Fig(fig.architecture) shows the structure of Wikipublisher. The core architectural decision was to treat generating web pages and generating print pages as separate services. This means one print server can potentially support many web page servers -- printing is in most cases a low volume activity compared to browsing, so it is inappropriate to burden the web page server with print duties. We define a print {`API|application programming interface} that lets a web server expose its content in a way that the print server can process. As a result, the print server can work with any web content management system able to support the print `API. This design also promotes a more rigorous separation of the underlying content from its presentation in different media, making a wiki an ideal lightweight content server.
14 June 2009 at 05:31 PM by John Rankin - draft poster
Added lines 1-117:
=<{$Description}

(:description Web and print exist as two solitudes: printed web pages often disappoint, while converting print documents into good web pages is hard work. A wiki makes it easy for authors to create rich web content, but is little help if readers wish to print the results. Wikipublisher lets readers turn wiki pages or page collections into print with a couple of clicks, with a quality better than most word processing documents. This dramatically lowers the time and cost of creating online and print versions of the same content, with no loss of quality in either medium. :)

(:title The Wikipublisher Project :)

(:typeset-page title="{$Title}" subtitle="John Rankin(nl)Affinity Limited(nl)Wellington, New Zealand(nl)Email: john.rankin@affinity.co.nz(and)Craig Anslow, James Noble,(nl)Brenda Chawner, Donald Gordon(nl)Victoria University of Wellington(nl)Wellington, New Zealand" surtitle="WikiSym 2009" urlstyle=on colorlinks=on autonumber=2 fontsize=2col ucsection=on :)


(:bib fmt=num page=WikipublisherProject:)

(:bibend:)

!![[#introduction]] Introduction

Using a wiki is a great convenience for collaborative authoring, making it easy for authors to work together wherever they may be, as long as they have access to a web browser. This is fine if the result you want is web pages, but what if readers wish to print these? Most people reading more than a page of text will print it; a study of scholarly reading behaviour reports that 80% of researchers read scholarly articles on paper and only 20% read them online cite(Nicholas:etal:2008).

Reading a printed web page is usually a disappointing experience -- we have been conditioned to have low expectations of printing from the Web. Even if the printed result is "good enough" we can still only print one web page at a time, unless the site has deliberately created multi-page articles with a combined "printable view" of the content.

Wikipublisher changes this, by giving wiki administrators a way to turn individual pages or page collections into a document suitable for printing. Wikipublisher passes transformed wiki content to the Latex document preparation system cite(Lamport:1994), to produce printed output of the highest quality -- superior to anything that can be achieved using {`CSS|cascading style sheets} or indeed with most word processors.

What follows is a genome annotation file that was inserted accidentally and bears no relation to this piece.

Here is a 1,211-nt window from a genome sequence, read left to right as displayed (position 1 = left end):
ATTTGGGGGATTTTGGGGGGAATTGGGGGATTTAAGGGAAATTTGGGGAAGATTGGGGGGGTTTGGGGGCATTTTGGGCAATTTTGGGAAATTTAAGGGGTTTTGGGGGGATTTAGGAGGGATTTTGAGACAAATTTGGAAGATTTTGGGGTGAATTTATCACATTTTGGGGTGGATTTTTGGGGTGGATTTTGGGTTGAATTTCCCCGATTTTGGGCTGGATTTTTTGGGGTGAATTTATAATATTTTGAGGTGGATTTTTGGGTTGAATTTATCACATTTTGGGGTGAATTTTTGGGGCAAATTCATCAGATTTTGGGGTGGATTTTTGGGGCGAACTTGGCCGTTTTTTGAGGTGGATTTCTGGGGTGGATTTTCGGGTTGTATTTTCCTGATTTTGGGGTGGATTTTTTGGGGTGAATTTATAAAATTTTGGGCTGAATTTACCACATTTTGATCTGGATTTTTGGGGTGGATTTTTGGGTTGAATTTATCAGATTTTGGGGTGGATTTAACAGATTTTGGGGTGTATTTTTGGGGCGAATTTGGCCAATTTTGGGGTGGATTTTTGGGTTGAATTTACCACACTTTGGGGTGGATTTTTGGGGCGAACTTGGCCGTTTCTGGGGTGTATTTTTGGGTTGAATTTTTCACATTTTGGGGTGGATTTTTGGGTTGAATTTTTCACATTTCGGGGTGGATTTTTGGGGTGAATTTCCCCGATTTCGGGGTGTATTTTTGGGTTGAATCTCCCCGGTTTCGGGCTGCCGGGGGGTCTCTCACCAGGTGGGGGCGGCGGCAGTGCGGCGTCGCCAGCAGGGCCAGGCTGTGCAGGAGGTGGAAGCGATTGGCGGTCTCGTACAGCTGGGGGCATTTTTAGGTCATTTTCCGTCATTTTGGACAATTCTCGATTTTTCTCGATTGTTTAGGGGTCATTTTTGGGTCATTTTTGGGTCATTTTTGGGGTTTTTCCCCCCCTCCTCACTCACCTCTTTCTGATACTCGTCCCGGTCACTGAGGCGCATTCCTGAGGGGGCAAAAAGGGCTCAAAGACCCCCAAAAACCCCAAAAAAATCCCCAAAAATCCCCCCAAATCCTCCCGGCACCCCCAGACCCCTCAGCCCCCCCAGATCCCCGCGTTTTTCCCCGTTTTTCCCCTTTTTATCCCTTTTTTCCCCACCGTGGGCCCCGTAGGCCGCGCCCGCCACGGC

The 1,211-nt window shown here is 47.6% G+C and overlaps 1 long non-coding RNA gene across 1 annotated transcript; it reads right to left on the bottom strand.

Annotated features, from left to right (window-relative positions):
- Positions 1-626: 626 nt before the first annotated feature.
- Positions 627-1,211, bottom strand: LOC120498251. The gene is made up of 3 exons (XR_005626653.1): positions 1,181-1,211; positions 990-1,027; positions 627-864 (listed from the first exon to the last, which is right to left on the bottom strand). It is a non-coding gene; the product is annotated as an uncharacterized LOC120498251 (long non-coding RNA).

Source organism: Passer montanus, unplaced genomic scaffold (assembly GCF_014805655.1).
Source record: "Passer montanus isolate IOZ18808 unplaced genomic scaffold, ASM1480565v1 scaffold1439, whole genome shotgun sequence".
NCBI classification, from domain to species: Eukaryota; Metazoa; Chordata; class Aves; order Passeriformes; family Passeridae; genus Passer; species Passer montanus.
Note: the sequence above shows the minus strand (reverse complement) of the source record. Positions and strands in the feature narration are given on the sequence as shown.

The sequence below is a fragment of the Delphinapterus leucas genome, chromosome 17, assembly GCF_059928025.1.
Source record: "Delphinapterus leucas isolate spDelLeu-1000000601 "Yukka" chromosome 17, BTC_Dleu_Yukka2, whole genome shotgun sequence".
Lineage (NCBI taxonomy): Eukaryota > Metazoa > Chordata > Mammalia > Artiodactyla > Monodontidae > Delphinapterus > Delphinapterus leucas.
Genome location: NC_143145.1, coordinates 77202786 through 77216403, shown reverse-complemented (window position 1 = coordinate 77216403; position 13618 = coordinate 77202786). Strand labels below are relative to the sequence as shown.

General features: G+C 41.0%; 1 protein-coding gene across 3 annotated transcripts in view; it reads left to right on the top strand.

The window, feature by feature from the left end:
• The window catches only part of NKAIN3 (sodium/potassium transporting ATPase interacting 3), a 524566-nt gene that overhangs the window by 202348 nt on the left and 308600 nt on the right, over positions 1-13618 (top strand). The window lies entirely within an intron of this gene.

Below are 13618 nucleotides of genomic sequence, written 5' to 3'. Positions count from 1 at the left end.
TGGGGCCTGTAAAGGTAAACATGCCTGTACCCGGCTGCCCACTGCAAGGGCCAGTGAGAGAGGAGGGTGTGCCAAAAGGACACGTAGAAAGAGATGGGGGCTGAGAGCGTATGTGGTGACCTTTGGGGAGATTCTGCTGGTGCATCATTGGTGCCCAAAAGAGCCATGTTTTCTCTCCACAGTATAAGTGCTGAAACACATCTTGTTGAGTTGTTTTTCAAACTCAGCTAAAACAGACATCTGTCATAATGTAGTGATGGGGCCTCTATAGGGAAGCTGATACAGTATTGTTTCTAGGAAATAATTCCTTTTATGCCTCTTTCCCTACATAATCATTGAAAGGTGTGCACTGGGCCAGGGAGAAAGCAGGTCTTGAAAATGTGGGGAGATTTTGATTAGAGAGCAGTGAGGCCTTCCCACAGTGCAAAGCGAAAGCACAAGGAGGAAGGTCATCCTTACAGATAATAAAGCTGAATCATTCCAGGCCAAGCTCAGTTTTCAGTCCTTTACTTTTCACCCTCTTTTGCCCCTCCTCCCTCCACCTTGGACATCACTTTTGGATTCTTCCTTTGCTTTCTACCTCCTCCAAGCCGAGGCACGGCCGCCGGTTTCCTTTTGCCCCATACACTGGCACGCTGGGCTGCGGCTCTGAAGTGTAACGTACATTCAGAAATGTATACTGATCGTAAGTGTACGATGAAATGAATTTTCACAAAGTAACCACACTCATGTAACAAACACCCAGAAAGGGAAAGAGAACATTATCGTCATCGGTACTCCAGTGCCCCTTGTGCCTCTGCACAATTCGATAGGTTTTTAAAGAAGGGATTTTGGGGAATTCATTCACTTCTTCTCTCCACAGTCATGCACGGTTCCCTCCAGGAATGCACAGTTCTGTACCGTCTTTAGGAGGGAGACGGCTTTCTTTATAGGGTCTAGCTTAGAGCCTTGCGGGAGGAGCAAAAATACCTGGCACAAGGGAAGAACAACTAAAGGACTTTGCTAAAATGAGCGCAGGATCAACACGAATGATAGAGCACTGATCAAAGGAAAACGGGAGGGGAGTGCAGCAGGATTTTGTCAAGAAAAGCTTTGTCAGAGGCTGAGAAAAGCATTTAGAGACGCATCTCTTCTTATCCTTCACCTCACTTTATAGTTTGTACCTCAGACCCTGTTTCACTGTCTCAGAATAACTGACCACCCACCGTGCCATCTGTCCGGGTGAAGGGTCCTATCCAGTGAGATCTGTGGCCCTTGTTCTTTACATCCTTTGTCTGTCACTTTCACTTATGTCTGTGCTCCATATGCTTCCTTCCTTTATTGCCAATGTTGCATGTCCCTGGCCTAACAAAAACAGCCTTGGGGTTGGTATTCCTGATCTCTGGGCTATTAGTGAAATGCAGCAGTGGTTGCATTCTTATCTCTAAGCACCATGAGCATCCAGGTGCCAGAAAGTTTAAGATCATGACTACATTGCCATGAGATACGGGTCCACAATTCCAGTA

!![[#design]] The Wikipublisher Project

The project's home page is http://www.wikipublisher.org/. The project was conceived in 2004, we released the first beta version of the Wikipublisher system in late 2005, and have released updates every 2-3 months since. All the software is free and open source.

!!! Goals

We adopted a number of design principles for the project cite(Rankin:2008):

!Online First! The Web enhances our ability to communicate, so most of our work ought to appear online first. Creating content online first makes it instantly and widely accessible, and encourages linking to other online resources. Yet most of our authoring tools are "print first" and turning print documents into `HTML for publishing on the Web is hard to do well.

!Print Still Matters! If a web page is worth reading, it is worth printing. The longer and richer the content, the more likely the reader is to print it. We may skim read a 50 page report online, but to study it, we print it. Yet few web site designs appear to care what the printed form of the site looks like. Experience has taught us to have low expectations of printed web pages.

!One Authoritative Source! The most up-to-date content version is what appears on a web page; the typeset `PDF is a snapshot taken at a point in time. In contrast, most publishing systems require three or more versions: word processing or other source; a `PDF snapshot of the word processing source, and a collection of static web pages generated from the source.

!!!Architecture

Fig(fig.architecture) shows the architecture of Wikipublisher. The core architectural decision was to treat generating web pages and generating print pages as separate services. This means one print server can potentially support many web page servers -- printing is in most cases a low volume activity compared to browsing, so it is inappropriate to burden the web page server with print duties. We define a print {`API|application programming interface} that lets a web server expose its content in a way that the print server can process. As a result, the print server can work with any web content management system able to support the print `API. This design also promotes a more rigorous separation of the underlying content from its presentation in different media, making a wiki an ideal lightweight content server.

%id=fig.architecture center%Attach:architecture.png"Architecture" | Wikipublisher Architecture

Authors interact with the wiki server as usual with a web browser (1 and 2). To create a print document, a reader submits a form (3) to the print server which says, "If you issue this http request (4), you will receive a stream of Wikibook `XML (5); convert it to Latex and `PDF, then give me back the result (8)." The wiki administrator has configured the wiki server so that (4 and 5), "If you receive an http request (4)in this format, forget all you know about wiki to `HTML and do wiki to `XML instead (5)." The wiki server thus needs to give the reader a form (2) in order to (3), "Tell the print server (at this address) to issue this http request." Finally, the print server also needs to retrieve supplementary materials, such as image files, referenced in the `XML (6 and 7), and return a print document (8).